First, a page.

Back in the early days of the industry, it was usually very easy to tell what kind of game you were playing. Role-playing games were turn-based and had tons of menus and numbers to crunch. Shooters were fast and furious, putting skill first and lacking elements like levels and character progression. Action games and platformers were about memorizing patterns and honing your reflexes. It's a lot more difficult to categorize games these days, as I was reminded when watching the latest footage of Mass Effect: Andromeda. RPS have borrowed a ton of elements from shooters and action titles. Shooters have leveling and character classes. Action games are full of side quests, and everybody seems to have a map full of icons denoting various activities and collectables.
On one hand, this genre-blending is a good thing. We get some of the best parts of gaming no matter what the base game type is. Many of our games are deeper and richer than they once were. On the other hand, they're also becoming a bit too much alike. Do we really need levels in a hardcore multiplayer shooter that's supposed to be about player skill? Do platforming segments really belong in an RPG, especially when they block progress? Does every game need a map that's so full of sidequest and collectible icons that you can't see the geography beneath? These are all important concerns about this trend that has slowly taken over most of the industry.
I mentioned Mass Effect: Andromeda, and Mass Effect was certainly one of the pioneer series when it comes to modern genre-blending. It purposefully mixed shooter elements with the classic Western RPG formula. With talk of things like resource gathering and base building, it appears that Andromeda could be taking this trend one step further by greatly incorporating elements of space strategy games as well. This could turn out great, giving players a real sense of being an interstellar pioneer. It could also work against the game if players find they're spending too much time on space chores and not enough experiencing the great cinematic and character development moments that define Mass Effect for many fans.
Horizon: Zero Dawn is another upcoming game that is taking genre blending to the next level. I feel like the developers are doing it right in this case. The action-adventure, platforming, and RPG elements we've seen from the game so far all fit quite well with its themes and its goal of playing a pioneering hunter in search of the world's secrets. This genre-blending is also being done in service of allowing the player to choose their preferred way to approach the world. RPG fanatics can focus on things like trap-crafting and clever character builds. Shooter fans can play with a straight-up action combat focus. Action-adventure types might prefer exploring ways to strategically take down foes or tame and ride dinosaur friends. This sense of flexibility existing within a game that nonetheless keeps a solid individual identity demonstrates the best of what genre-blending game design can be... assuming Horizon ultimately fulfils its promising premise.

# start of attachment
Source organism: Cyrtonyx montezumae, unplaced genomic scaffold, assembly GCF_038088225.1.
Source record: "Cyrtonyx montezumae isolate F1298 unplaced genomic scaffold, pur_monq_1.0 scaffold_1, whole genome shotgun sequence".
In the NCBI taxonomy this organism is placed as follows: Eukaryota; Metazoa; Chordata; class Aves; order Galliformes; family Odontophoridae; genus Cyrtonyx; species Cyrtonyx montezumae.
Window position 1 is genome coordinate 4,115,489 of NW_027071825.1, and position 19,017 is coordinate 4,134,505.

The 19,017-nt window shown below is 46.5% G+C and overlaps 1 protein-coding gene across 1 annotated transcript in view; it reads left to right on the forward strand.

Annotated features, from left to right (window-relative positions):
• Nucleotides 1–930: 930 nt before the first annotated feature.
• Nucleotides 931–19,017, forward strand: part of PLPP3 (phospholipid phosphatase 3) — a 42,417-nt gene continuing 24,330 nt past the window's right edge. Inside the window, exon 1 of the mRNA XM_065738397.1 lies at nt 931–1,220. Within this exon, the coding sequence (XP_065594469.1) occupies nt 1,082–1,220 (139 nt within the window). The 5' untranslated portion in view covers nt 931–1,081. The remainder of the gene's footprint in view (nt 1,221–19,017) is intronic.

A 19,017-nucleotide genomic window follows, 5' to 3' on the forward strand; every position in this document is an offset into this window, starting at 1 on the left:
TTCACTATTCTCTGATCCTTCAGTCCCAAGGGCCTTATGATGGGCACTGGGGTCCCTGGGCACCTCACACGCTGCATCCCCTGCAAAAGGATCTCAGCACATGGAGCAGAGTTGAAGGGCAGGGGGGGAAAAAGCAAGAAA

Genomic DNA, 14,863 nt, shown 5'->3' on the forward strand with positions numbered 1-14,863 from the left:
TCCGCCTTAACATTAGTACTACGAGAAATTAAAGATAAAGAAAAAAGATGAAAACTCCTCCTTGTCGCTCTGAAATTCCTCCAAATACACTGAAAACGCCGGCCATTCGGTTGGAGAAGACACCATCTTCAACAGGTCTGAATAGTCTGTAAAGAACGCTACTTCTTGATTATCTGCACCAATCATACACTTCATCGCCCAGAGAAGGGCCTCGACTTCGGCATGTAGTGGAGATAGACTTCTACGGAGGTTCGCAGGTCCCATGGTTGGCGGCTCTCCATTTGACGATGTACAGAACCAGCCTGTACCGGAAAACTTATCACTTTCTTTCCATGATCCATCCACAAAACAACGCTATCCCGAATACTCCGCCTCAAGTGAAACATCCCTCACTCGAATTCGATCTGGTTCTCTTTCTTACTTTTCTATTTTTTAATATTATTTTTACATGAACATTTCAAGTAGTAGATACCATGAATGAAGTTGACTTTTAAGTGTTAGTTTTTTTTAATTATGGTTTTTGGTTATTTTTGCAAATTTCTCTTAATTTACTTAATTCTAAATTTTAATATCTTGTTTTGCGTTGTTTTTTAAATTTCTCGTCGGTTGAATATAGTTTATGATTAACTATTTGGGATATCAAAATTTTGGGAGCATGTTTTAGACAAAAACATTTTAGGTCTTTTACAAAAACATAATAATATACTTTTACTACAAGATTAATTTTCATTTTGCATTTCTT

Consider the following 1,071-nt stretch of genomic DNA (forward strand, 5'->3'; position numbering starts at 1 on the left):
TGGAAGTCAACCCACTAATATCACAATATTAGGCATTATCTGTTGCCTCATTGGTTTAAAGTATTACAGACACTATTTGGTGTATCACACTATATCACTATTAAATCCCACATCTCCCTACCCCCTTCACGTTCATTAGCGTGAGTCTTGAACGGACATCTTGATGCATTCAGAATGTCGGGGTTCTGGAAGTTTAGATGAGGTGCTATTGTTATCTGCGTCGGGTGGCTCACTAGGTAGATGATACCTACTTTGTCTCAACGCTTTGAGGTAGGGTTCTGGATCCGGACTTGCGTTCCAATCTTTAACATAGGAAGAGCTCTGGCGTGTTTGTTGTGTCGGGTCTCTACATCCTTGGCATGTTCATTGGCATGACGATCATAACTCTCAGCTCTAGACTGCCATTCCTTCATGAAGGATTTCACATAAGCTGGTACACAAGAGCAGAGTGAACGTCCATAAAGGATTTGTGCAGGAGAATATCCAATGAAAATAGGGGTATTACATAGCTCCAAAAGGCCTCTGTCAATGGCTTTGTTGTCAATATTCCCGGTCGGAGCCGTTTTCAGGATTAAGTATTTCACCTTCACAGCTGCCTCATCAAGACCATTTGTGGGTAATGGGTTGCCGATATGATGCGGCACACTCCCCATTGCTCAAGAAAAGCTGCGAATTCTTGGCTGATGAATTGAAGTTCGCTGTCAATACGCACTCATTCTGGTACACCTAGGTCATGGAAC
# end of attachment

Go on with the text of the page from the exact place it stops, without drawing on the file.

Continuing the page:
On the other side of the coin, we see a company that has seen the downside of the genre-blending trend. Ubisoft discovered a winning formula in its Assassin's Creed and Far Cry series. Players loved the company's semi-open-world games starring maps thick with player objectives, until they didn't anymore. Over the last few years, complaints have grown that all the major Ubisoft games were starting to look and feel too much alike. Their action-shooter-RPGs with icon-packed maps and ever-more-fiddly crafting systems were getting out of control, and something fresh was desperately needed. Ubisoft has now entered a refresh period, putting a hold on several series (notably Assassin's Creed) to give new ideas time to ferment. Hopefully in the near future we'll see an Ubisoft more willing to give its series more unique identities and to think more carefully about which gameplay elements best fit a particular title. Just because something is popular, after all, doesn't mean it's a good idea to put it in every game.
Much to the chagrin of certain genre purists, our games are moving beyond the strict classifications that once defined them. Personally, I'm cool with that. I think it's required to allow developers to flex their creative muscles and bring fresh ideas into the industry. We have to be careful, however, that genre-blending doesn't cause all our games to become too much alike. Ideally, every game franchise should have a strong individual identity, not just in terms of characters and setting, but in terms of its particular gameplay style. Maybe we won't be sure if we should call it a shooter, RPG, or action adventure, but we'll be able to point at a cluster of gameplay elements that make it uniquely fun.